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Frederick H. Dyer, Compendium of the War of the Rebellion: Regimental Histories 162 162 Browse Search
Harper's Encyclopedia of United States History (ed. Benson Lossing) 119 119 Browse Search
Benson J. Lossing, Pictorial Field Book of the Civil War. Volume 1. 25 25 Browse Search
William Tecumseh Sherman, Memoirs of General William T. Sherman . 23 23 Browse Search
Maj. Jed. Hotchkiss, Confederate Military History, a library of Confederate States Military History: Volume 3, Virginia (ed. Clement Anselm Evans) 21 21 Browse Search
Thomas Wentworth Higginson, Massachusetts in the Army and Navy during the war of 1861-1865, vol. 1, Condensed history of regiments. 20 20 Browse Search
The Atlanta (Georgia) Campaign: May 1 - September 8, 1864., Part I: General Report. (ed. Maj. George B. Davis, Mr. Leslie J. Perry, Mr. Joseph W. Kirkley) 20 20 Browse Search
Robert Underwood Johnson, Clarence Clough Buell, Battles and Leaders of the Civil War: Volume 2. 18 18 Browse Search
Comte de Paris, History of the Civil War in America. Vol. 3. (ed. Henry Coppee , LL.D.) 18 18 Browse Search
Thomas Wentworth Higginson, Irene E. Jerome., In a fair country 17 17 Browse Search
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Browsing named entities in Henry Morton Stanley, Dorothy Stanley, The Autobiography of Sir Henry Morton Stanley. You can also browse the collection for May or search for May in all documents.

Your search returned 3 results in 3 document sections:

Henry Morton Stanley, Dorothy Stanley, The Autobiography of Sir Henry Morton Stanley, part 1.4, chapter 1.5 (search)
rrels were more often settled by wrestling, when the victor might indulge his spleen by thumping the fallen without marking the face. We were firm believers in nocturnal visitants, and in the magic of the rhyme, Rain, rain, go to Spain, Sun, sun, come again. The mimetic power was early developed in me. The school-teacher, and various country persons, the old porter even, were mimicked well enough to draw the applause of my school-mates. We joyfully looked forward to the coming of May, which always preceded the season of sunshine and outdoor play on the lush green plats outside of the walls. We faithfully observed St. Valentine's Day, the 29th of May, the 5th of November, and the 30th of January, for the names of Guy Fawkes, and Charles I and II, were well known to us. Good Friday was always a gloomy day with us, and Easter was solemn; but Christmas became associated with pudding, toffee, and apples, and was the most welcome day in the year. We were Church folk, and we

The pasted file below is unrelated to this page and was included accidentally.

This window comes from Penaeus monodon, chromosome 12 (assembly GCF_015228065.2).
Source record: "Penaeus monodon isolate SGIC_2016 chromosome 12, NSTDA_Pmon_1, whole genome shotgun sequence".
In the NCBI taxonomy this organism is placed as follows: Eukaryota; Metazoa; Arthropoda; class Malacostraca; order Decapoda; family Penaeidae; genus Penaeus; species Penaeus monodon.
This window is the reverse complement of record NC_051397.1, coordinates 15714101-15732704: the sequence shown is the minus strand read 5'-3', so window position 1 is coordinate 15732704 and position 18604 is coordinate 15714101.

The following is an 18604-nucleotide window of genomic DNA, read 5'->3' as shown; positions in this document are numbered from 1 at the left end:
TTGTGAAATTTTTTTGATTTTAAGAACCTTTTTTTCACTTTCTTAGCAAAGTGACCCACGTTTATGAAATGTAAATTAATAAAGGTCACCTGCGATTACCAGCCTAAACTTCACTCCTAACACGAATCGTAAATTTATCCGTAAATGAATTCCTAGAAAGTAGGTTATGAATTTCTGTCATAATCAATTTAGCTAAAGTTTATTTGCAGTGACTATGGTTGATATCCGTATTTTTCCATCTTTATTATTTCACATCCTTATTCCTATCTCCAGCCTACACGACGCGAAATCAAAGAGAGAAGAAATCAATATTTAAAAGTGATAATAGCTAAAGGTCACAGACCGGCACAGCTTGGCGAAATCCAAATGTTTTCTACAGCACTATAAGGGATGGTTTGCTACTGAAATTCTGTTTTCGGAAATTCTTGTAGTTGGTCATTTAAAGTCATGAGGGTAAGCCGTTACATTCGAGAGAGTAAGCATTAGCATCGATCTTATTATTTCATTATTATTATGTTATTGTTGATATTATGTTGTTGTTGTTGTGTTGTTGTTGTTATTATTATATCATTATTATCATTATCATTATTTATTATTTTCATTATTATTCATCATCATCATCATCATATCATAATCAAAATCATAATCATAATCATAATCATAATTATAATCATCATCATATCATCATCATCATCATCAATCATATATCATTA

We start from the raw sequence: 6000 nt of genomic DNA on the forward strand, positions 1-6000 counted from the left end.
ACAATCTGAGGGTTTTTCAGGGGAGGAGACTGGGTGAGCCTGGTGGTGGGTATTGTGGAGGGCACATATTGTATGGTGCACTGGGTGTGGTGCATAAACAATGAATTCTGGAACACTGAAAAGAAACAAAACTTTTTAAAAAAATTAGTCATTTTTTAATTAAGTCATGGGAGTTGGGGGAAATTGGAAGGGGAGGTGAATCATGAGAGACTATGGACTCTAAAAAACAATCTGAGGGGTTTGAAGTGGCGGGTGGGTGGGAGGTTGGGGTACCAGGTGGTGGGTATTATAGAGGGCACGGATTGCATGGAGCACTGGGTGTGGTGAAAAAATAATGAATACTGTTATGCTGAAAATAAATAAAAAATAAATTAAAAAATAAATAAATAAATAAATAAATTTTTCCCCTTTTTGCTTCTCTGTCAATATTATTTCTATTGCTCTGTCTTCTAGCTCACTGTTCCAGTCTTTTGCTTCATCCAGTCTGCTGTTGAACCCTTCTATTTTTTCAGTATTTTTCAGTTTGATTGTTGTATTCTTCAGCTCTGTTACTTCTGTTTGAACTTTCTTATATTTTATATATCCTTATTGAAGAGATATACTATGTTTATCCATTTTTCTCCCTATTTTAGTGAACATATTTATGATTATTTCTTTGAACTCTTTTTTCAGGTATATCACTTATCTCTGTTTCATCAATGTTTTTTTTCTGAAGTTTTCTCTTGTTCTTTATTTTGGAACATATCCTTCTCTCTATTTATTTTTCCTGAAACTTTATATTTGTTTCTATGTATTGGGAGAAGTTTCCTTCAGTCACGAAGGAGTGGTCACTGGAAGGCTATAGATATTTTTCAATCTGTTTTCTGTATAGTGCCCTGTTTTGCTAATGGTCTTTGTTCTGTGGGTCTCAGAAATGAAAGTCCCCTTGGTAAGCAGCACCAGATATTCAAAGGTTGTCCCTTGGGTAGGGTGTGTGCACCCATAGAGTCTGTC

Henry Morton Stanley, Dorothy Stanley, The Autobiography of Sir Henry Morton Stanley, part 1.4, chapter 1.10 (search)
apidly becoming formidable. Man after man unresistingly succumbed to its influence. Even the women and children cried for war. There was no Fiery Cross, but the wire flashed the news into every country-place and town, and, wherever two met, the talk was all about war. Most of the cotton States had already seceded, and as our State was their sister in sentiment, habit, and blood, Arkansas was bound to join her sisters, and hasten with her sons to the battle-field, to conquer or die. Early in May, the State Representatives met at Little Rock, and adopted the ordinance of secession; whereupon the fighting spirit of the people rose in frenzy. Heroic sayings, uttered by ancient Greek and Roman heroes, were mouthed by every stripling. The rich planters forgot their pride and exclusiveness, and went out and orated among the common folk. They flourished their hats and canes, and cried, Give us Liberty, or give us Death! The young men joined hands and shouted, Is there a man with soul so
Henry Morton Stanley, Dorothy Stanley, The Autobiography of Sir Henry Morton Stanley, part 2.13, chapter 2.23 (search)
and which have tended to make slave-raiding impossible, and to reduce slave-trading to sly and secret exchanges of human chattels in isolated districts in the interior. The book In Darkest Africa was published in June by my usual publishers, Messrs. Sampson, Son & Co., and the Messrs. Scribners of New York brought it out in America. It was translated into French, German, Italian, Spanish, and Dutch, and in English it has had a sale of about one hundred and fifty thousand. The month of May was mainly passed by me in stirring up the Chambers of Commerce and the Geographical Societies to unite in pressing upon the British Government the necessity of more vigorous action to prevent East Africa being wholly absorbed by Germany; and, on coming southward from Scotland, where I had been speaking, the news reached me that Lord Salisbury had secured for Great Britain, Zanzibar and the northern half of East Africa, but singularly curtailed of the extensive piece of pasture-land west of K